by Stephen Jagoe
ἐν δὲ δύω ποίησε πόλεις μερόπων ἀνθρώπων
καλάς. ἐν τῇ μέν ῥα γάμοι τ’ ἔσαν εἰλαπίναι τε,
νύμφας δ’ ἐκ θαλάμων δαί̈δων ὕπο λαμπομενάων
ἠγίνεον ἀνὰ ἄστυ, πολὺς δ’ ὑμέναιος ὀρώρει:
κοῦροι δ’ ὀρχηστῆρες ἐδίνεον, ἐν δ’ ἄρα τοῖσιν
αὐλοὶ φόρμιγγές τε βοὴν ἔχον: αἳ δὲ γυναῖκες
ἱστάμεναι θαύμαζον ἐπὶ προθύροισιν ἑκάστη.
λαοὶ δ’ εἰν ἀγορῇ ἔσαν ἀθρόοι: ἔνθα δὲ νεῖκος
ὠρώρει, δύο δ’ ἄνδρες ἐνείκεον εἵνεκα ποινῆς
ἀνδρὸς ἀποφθιμένου: ὃ μὲν εὔχετο πάντ’ ἀποδοῦναι
δήμῳ πιφαύσκων, ὃ δ’ ἀναίνετο μηδὲν ἑλέσθαι:
ἄμφω δ’ ἱέσθην ἐπὶ ἴστορι πεῖραρ ἑλέσθαι.
λαοὶ δ’ ἀμφοτέροισιν ἐπήπυον ἀμφὶς ἀρωγοί:
κήρυκες δ’ ἄρα λαὸν ἐρήτυον: οἳ δὲ γέροντες
εἵατ’ ἐπὶ ξεστοῖσι λίθοις ἱερῷ ἐνὶ κύκλῳ,
σκῆπτρα δὲ κηρύκων ἐν χέρσ’ ἔχον ἠεροφώνων:
τοῖσιν ἔπειτ’ ἤϊσσον, ἀμοιβηδὶς δὲ δίκαζον.
κεῖτο δ’ ἄρ’ ἐν μέσσοισι δύω χρυσοῖο τάλαντα,
τῷ δόμεν ὃς μετὰ τοῖσι δίκην ἰθύντατα εἴποι.
On it he made two lovely towns
Inhabited by mortal men.
In one there was a solemn feast
and joyful weddings for young brides
who from chambers well lit by torch
were led through streets by marriage song.
While young men shouted, danced, and spun
To flowing tunes on flutes and lyres,
The girls watched from their doors in awe.
But then the crowds went to the square
To hear the fight and angry shouts—
Two men fought over one’s dead friend.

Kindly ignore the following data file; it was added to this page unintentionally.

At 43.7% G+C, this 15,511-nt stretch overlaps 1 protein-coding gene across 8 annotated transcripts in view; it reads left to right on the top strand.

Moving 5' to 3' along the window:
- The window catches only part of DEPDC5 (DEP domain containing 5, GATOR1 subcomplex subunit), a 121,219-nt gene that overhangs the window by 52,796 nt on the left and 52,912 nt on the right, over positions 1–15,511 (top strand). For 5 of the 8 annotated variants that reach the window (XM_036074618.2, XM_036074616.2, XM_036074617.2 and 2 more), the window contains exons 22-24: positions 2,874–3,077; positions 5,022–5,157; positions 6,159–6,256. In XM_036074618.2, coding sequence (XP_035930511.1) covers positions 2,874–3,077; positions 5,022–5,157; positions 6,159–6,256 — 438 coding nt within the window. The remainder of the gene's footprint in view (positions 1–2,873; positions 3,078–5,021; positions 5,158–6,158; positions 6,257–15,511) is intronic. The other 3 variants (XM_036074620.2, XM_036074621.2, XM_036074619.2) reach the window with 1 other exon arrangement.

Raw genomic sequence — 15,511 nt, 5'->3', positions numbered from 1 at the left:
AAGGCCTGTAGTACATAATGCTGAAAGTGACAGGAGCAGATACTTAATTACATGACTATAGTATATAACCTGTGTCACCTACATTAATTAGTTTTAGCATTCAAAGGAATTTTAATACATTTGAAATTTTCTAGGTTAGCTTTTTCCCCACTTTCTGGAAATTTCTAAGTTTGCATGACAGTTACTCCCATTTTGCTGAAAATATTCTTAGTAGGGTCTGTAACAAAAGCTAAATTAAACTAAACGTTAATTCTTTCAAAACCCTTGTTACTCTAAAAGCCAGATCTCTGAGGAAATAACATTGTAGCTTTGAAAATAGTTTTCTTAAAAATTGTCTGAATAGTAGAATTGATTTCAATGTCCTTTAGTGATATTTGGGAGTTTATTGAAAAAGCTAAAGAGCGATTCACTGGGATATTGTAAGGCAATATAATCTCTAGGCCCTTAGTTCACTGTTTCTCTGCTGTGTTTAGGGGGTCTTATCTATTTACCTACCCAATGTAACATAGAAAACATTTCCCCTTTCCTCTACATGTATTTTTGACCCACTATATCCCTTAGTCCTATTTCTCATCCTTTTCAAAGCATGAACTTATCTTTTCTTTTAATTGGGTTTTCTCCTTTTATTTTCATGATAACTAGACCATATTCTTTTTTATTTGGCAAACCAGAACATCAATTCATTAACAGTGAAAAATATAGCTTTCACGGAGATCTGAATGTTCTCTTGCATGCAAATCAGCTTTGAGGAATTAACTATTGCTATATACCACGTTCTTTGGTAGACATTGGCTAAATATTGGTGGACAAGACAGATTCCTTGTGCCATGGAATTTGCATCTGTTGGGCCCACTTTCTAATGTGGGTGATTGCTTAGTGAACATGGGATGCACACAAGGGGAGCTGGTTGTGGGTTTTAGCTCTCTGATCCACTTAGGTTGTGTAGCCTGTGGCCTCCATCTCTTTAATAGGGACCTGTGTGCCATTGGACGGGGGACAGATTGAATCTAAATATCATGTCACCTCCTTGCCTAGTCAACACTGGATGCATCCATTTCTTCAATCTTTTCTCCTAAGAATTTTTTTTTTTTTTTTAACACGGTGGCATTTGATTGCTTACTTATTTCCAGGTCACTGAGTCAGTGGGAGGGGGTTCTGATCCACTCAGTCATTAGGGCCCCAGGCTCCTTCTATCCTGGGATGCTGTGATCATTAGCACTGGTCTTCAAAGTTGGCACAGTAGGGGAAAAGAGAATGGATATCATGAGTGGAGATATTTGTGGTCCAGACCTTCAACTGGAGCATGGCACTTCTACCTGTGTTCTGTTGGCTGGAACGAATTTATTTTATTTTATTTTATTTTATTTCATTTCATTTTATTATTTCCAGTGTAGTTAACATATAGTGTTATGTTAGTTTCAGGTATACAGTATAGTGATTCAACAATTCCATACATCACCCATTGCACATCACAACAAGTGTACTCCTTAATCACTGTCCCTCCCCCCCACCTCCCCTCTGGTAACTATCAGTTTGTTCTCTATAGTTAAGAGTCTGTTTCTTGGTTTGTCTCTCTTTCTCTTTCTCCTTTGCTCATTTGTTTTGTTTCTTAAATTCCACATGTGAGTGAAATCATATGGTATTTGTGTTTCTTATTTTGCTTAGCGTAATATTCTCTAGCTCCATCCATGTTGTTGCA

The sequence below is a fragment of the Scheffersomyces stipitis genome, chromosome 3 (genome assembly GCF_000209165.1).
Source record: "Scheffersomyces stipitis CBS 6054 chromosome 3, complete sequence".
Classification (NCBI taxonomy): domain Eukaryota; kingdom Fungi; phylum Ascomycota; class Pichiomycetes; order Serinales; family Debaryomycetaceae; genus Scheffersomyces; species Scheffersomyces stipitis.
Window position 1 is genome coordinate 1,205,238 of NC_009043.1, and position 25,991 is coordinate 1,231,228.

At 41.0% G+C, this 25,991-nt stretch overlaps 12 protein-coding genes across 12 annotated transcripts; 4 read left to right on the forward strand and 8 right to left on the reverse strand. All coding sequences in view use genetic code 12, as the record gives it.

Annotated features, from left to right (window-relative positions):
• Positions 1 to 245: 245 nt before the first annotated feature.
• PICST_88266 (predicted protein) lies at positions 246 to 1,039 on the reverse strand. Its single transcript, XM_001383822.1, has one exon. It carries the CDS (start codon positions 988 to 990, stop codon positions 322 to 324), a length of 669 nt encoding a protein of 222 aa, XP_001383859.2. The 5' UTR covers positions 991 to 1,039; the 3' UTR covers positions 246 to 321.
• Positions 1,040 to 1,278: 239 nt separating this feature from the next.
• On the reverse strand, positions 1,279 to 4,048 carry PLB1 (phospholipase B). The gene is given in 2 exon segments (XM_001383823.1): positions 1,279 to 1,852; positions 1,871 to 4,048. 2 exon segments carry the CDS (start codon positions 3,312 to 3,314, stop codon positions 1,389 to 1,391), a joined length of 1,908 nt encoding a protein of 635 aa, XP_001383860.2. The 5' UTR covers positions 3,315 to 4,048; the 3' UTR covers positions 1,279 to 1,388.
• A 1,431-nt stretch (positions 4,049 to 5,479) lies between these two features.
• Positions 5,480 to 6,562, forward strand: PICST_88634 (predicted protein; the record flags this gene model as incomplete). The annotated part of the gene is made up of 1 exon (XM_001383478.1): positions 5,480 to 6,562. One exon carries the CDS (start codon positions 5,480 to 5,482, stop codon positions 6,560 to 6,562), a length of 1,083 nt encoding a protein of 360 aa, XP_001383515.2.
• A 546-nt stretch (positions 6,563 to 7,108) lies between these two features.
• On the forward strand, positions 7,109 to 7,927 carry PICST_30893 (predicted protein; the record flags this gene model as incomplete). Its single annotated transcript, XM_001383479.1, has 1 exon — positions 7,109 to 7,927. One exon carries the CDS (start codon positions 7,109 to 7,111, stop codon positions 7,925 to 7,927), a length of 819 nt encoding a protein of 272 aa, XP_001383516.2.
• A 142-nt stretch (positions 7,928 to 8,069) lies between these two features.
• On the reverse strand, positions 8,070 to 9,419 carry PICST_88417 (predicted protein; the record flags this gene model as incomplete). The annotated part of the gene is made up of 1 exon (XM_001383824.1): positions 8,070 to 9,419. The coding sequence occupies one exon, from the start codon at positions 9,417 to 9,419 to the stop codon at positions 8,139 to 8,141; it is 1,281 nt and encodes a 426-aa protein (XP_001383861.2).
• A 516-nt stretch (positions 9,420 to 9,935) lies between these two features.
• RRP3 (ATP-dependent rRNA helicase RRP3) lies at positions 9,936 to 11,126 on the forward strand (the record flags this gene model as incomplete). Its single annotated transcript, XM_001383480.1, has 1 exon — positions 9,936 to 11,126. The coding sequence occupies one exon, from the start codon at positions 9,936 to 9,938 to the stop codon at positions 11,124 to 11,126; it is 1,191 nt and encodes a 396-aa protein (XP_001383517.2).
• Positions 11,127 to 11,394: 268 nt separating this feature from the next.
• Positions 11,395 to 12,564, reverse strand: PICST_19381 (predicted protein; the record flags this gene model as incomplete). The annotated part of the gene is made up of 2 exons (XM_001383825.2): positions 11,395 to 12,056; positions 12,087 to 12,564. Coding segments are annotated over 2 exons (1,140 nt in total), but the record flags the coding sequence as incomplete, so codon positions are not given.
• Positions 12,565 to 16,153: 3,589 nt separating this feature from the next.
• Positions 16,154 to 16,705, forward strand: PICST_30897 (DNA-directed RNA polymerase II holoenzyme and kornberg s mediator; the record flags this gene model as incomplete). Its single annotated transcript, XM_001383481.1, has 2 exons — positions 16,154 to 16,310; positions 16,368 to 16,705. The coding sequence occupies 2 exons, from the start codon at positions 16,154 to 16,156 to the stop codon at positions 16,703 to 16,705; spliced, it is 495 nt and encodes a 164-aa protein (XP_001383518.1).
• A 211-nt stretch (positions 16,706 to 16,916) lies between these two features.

A man was killed, a price unpaid.
The first assured he fully gave
Money for that one lying dead
Both longed for ending to their fight
And sought a verdict from a judge.
The crowds cried out in favor of
The one they felt was in the right,
And heralds held the mobs at bay.
On hewn rocks in a sacred ring,
The old men sat and motioned for
the scepters from the deep voiced men
And one by one they each stood up
To give their judgement to these men.
Between them sat two golden coins
To give to him they deemed most just.
Translating Greek into English will never be an exact science. There will always be hundreds of ways to convey any single passage. Due to this fact, every translator must choose what to stress in his or her translation. In this passage, Homer describes Achilles’ shield and the scenes that decorate it, specifically the “town in peace.” The imagery stands in direct contrast to the rest of the poem’s theme of war. It reminds the reader of the bygone days before the fighting started, and gives him hope that someday the fighting will stop. I also decided to emphasize the rhythm and the meter of the Iliad by translating in English meter. As dactylic hexameter (the poem’s original meter) does not naturally lend itself to English, I chose something much more familiar to the modern audience, iambic tetrameter (which is used in many English poems). Having only four metrical feet per line allowed me to create quicker, more vivid lines, while the iambs help to mimic the natural rhythm of the human voice.
Stephen Jagoe is a junior in the College double-majoring in Classical Studies and Physics.